Tuesday, 28 October 2008

Energy independence

"Energy independence" is one of those ideas that just doesn't go away, no matter how long you send explaining to people why it's crazy. Just look at the current US presidential campaign where both McCain and Obama think it's a good idea. To see why it's not such a good idea read David Henderson at the EconLog blog. He writes
One issue that has arisen in this campaign is the issue of "energy independence." Both McCain and Obama believe that moving towards energy independence is a good idea. But, as I pointed out in this month's The Freeman, it's not. Energy independence is no more desirable than coffee independence, banana independence, or car independence. The case for free trade does not break down just because the good being exchanged is important, as oil is. It doesn't generally make sense, if your goal is the wellbeing of country A's citizens, for country A's government to impose tariffs or import quotas on a product from other countries. Even if we put the moral arguments against coercion aside, and even if we nationalistically care only about Americans (I don't care only about Americans), the gains to the domestic producers from reducing trade are less than the losses to domestic consumers. I won't repeat that argument here because you can go to The Freeman to read it.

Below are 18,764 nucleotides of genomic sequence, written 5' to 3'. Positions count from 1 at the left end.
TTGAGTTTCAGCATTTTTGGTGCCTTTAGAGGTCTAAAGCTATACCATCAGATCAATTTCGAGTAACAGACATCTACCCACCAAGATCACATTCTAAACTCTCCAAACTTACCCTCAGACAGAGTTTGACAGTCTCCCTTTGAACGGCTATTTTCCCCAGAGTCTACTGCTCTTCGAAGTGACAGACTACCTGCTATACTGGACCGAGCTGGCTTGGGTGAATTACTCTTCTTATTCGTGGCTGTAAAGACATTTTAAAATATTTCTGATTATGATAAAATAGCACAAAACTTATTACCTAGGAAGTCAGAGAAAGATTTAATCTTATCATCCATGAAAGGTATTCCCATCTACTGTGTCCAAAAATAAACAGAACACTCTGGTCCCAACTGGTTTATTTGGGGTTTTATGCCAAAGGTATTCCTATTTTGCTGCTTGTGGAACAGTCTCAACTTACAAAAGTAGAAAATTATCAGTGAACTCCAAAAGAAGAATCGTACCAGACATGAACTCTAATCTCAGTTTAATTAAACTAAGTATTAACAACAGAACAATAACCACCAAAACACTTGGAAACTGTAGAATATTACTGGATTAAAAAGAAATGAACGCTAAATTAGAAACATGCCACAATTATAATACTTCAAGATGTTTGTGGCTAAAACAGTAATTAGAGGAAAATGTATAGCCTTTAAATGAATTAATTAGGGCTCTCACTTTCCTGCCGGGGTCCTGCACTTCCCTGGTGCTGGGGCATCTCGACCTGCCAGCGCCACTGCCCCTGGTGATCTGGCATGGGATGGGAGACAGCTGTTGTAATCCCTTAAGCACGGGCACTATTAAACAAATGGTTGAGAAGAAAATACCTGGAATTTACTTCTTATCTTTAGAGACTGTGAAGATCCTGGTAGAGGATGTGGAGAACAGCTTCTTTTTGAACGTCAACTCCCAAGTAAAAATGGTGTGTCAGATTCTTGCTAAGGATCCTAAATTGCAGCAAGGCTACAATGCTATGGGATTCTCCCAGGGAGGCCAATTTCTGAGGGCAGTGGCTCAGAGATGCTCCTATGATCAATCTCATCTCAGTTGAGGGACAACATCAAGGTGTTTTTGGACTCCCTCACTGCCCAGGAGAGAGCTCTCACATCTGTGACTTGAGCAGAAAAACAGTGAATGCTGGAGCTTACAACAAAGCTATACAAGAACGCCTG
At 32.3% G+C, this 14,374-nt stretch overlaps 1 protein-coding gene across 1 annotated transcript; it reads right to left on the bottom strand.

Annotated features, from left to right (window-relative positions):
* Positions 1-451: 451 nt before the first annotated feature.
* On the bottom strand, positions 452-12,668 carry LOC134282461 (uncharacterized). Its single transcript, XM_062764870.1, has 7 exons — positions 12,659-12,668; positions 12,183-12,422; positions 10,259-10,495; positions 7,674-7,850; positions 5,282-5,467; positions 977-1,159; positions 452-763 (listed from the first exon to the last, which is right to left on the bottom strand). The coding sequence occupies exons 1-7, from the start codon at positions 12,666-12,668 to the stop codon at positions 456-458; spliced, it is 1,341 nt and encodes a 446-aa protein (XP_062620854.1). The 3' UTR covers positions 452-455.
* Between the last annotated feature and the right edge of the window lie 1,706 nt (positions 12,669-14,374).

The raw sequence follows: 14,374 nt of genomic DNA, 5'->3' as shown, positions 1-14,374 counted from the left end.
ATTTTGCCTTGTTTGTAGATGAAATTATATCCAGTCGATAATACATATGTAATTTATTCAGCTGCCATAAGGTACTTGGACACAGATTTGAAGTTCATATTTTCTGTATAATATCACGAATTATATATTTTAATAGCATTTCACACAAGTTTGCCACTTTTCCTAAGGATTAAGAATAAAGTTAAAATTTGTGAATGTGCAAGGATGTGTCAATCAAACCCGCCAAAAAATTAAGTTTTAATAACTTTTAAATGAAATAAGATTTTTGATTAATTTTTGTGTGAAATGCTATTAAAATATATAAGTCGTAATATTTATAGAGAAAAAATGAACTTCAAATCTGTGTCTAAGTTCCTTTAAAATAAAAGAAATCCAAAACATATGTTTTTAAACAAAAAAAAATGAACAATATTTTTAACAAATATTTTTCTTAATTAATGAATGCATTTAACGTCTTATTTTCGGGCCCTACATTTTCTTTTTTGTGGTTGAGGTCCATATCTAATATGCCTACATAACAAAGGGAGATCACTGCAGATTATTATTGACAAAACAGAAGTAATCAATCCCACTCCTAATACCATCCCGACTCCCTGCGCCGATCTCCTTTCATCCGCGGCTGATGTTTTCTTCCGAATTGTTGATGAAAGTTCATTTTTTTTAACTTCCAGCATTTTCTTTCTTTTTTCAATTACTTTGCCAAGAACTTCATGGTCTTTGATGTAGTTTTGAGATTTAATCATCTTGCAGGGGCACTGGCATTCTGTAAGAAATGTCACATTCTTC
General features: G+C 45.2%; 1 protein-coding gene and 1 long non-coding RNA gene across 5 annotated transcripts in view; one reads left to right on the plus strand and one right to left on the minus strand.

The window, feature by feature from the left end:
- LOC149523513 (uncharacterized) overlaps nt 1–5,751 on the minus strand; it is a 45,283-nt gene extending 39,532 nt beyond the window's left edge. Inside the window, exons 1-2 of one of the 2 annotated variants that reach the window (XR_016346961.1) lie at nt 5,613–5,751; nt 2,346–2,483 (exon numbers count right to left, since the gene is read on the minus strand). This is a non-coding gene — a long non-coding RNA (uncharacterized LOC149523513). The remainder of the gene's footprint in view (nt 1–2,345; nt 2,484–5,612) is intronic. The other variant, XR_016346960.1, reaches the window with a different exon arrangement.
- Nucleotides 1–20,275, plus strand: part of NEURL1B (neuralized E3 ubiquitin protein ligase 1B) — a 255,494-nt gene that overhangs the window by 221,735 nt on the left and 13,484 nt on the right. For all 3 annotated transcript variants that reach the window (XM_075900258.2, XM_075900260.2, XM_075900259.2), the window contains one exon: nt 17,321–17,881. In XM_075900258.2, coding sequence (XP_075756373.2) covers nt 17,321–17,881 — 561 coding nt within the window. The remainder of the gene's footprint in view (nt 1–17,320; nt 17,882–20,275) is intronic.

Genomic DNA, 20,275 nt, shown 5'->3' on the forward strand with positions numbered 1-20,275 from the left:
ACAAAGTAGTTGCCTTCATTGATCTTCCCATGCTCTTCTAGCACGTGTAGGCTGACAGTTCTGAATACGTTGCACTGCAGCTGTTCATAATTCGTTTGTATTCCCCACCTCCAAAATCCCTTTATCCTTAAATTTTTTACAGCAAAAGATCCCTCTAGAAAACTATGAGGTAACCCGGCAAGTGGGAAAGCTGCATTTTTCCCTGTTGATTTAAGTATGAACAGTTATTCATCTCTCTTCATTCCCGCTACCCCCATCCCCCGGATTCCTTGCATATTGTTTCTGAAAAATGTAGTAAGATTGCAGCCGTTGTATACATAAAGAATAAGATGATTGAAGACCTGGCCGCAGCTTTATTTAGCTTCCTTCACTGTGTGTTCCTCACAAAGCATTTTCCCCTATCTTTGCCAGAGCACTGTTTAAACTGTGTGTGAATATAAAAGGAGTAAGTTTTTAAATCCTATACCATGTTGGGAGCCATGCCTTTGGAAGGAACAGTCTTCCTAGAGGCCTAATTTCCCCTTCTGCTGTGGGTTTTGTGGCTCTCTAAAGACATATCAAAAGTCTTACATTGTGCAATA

The Freeman article he refers to above is available here. Read it and the rest of Henderson's blog posting.

2 comments:

Ron Bengtson said...

Energy Independence is about national security:
"Extremists on the political Right mistakenly believe that energy independence will mean a retreat from global economic interdependence, a direction that would disrupt the global free market and lead America toward economic and political isolation.

"In contrast, extremists on the political Left mistakenly believe energy independence will mean independence from all hydrocarbons and nuclear energy. Green extremists confuse energy independence with environmental issues. Energy and environmental issues do converge in the issues of resource sustainability and environmental pollution, but otherwise energy independence is not an environmental issue.

"It is important to understand that energy independence does not mean closed borders or economic isolation. Energy independence will be achieved by producing abundant, clean and affordable domestic energy through new technology that will enable all countries to do the same. The path to American Energy Independence leads to global energy independence."
http://www.americanenergyindependence.com/

Anonymous said...

www.AmericanEnergyIndependence.com